Consider Valley View Mall, the largest traditional mall in the Roanoke Valley region of Virginia, which has approximately 3,500 free parking spaces. Let’s assume the lot reaches capacity on a peak shopping day during the holiday shopping season – say, Black Friday (although many large mall lots are overbuilt due to massive parking minimums). And let’s also conservatively assume each of those cars traveled an average distance of 10 miles, which is the average Roanoke-area commute (no data on the average shopping-trip distance is readily available, but given Roanoke’s size, a one-way trip distance of 10 miles will connect pretty much every household in the Roanoke Valley to the mall). Based on current average fleet fuel efficiency and that per-gallon cost of $2.20, filling up that parking lot with each car making one trip results in about $5,000 leaving Roanoke, and about $1,700 leaving the U.S. altogether.

Of course, the trip generation of a mall parking lot is more complicated than that, with cars coming and going all day long. Still, some even more conservative assumptions about trip generation suggest that this single 3,500 space parking lot alone could have drained nearly $100,000 in potential retail dollars out of the region during the entire 2015 shopping season.

Granted, we can’t assume every one of these shoppers had some kind of auto-free shopping option, and of course some of them drove much further than 10 miles, so these economic impacts are educated guesswork at best. But the fact remains that driving around to shop – particularly if those trips take shoppers to big-box destinations which are already transferring local dollars to other states – has a significant but largely ignored impact on the local economy.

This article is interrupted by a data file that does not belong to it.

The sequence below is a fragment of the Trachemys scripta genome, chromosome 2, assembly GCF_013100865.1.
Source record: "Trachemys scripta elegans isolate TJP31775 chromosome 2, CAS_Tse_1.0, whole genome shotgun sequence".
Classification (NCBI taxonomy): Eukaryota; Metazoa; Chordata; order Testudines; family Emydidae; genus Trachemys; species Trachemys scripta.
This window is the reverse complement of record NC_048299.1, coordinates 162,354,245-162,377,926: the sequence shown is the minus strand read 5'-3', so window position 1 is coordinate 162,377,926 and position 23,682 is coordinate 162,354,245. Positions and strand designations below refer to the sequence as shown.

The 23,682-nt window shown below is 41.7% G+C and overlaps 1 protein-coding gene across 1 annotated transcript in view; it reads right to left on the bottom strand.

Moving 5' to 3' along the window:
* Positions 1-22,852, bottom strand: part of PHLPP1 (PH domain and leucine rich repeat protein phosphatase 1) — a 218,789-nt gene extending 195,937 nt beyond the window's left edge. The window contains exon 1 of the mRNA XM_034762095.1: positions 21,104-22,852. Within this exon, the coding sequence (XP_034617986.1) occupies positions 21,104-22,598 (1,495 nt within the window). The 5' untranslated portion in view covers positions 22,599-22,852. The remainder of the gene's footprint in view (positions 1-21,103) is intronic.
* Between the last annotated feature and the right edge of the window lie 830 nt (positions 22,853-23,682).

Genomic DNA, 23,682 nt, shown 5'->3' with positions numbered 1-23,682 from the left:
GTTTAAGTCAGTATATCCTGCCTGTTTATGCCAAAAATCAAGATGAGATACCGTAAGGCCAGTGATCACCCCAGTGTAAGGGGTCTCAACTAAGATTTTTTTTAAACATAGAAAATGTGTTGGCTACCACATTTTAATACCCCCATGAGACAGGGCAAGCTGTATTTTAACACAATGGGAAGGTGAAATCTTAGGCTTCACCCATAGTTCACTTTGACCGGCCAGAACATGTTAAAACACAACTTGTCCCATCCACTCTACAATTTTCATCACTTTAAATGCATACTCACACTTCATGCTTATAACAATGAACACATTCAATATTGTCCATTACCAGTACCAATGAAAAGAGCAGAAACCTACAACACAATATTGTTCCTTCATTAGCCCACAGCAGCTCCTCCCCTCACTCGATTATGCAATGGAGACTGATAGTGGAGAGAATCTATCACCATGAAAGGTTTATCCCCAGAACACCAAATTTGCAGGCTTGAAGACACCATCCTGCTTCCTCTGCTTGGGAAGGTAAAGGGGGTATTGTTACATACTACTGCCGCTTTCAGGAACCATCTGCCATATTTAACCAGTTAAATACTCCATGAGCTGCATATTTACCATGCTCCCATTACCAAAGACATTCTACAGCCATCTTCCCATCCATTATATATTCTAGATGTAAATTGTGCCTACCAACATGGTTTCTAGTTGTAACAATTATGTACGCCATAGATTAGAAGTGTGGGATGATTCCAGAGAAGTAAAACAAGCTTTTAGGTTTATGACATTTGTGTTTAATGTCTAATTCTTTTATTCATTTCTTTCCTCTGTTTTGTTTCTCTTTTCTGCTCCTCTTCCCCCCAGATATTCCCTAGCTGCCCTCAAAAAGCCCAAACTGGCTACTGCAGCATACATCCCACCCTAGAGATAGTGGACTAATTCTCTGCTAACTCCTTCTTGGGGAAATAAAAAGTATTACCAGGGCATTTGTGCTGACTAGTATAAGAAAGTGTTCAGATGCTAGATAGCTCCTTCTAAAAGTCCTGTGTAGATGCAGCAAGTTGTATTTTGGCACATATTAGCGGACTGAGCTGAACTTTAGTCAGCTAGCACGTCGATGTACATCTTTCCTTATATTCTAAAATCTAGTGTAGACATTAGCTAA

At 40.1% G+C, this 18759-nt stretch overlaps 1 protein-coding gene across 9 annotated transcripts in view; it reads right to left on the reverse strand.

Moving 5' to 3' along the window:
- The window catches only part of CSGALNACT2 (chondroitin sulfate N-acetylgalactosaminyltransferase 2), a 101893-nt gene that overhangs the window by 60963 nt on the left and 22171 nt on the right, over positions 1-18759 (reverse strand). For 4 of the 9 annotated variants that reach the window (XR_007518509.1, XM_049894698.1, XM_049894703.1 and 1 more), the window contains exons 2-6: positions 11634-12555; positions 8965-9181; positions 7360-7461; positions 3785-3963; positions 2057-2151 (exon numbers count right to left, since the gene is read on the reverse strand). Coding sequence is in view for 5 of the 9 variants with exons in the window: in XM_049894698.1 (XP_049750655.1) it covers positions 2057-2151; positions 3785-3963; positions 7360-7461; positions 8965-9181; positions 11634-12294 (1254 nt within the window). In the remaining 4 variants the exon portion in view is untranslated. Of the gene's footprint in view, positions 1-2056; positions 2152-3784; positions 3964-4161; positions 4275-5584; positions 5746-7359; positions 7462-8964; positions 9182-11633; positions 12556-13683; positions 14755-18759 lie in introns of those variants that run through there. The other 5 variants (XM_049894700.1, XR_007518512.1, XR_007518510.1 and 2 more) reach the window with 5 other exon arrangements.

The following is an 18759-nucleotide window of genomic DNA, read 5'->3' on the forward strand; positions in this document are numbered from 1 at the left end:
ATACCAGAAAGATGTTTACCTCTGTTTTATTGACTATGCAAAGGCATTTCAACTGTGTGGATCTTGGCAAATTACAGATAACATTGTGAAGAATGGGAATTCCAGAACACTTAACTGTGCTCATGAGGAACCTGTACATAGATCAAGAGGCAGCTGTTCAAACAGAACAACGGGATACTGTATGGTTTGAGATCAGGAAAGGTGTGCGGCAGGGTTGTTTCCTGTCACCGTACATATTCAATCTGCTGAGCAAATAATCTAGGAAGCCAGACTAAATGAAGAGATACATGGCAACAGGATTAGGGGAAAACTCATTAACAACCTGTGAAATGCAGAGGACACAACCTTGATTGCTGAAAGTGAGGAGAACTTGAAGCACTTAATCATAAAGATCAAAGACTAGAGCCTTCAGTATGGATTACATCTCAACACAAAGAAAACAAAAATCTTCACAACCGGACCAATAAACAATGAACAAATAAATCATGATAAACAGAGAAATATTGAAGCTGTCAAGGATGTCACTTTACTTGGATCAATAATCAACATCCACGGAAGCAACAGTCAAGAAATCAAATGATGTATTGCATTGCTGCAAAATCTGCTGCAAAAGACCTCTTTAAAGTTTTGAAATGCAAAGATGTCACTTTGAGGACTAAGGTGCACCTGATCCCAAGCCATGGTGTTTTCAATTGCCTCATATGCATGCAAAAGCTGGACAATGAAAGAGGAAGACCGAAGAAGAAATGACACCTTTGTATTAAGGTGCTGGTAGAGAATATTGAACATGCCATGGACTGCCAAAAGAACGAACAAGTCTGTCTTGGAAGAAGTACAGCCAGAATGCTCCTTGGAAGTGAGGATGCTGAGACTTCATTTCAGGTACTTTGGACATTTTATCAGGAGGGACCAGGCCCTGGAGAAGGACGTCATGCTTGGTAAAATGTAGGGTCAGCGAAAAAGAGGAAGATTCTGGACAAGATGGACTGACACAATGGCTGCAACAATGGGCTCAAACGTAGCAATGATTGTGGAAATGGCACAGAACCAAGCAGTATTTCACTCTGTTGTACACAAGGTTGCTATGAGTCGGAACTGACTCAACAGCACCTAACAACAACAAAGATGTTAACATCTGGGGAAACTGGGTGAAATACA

SLC 300s lane

Salt Lake City saw retail business improve along this street after the city installed a protected bike lane.

On the other hand, shops that are within walkable or bikeable distances to neighborhoods, or easily accessible by transit, are generally small, locally owned businesses. So choosing to walk, bike, or take transit to your shopping destinations means there’s a good chance you will, by default, keep your money more local. Additionally, the construction of dedicated bike infrastructure has been shown consistently to boost business for adjacent shops, while bicyclists in general spend more over time than drivers, as they make more shopping trips.

MasterCard’s numbers are based on current, historically low per-gallon prices, but there’s no reason to assume that consumers would spend their money differently if gas prices were at their normal, higher rates and consumers just drove fewer miles.

People’s spending on retail may peak during the holiday season, but their transportation expenses don’t. A Drive Small campaign maintained throughout the year could have a major impact on keeping local dollars local.

Photos: Packed mall parking (Jason Mrachina, Flickr, Creative Commons). Cyclists riding on the 300 South bike lane (Salt Lake City).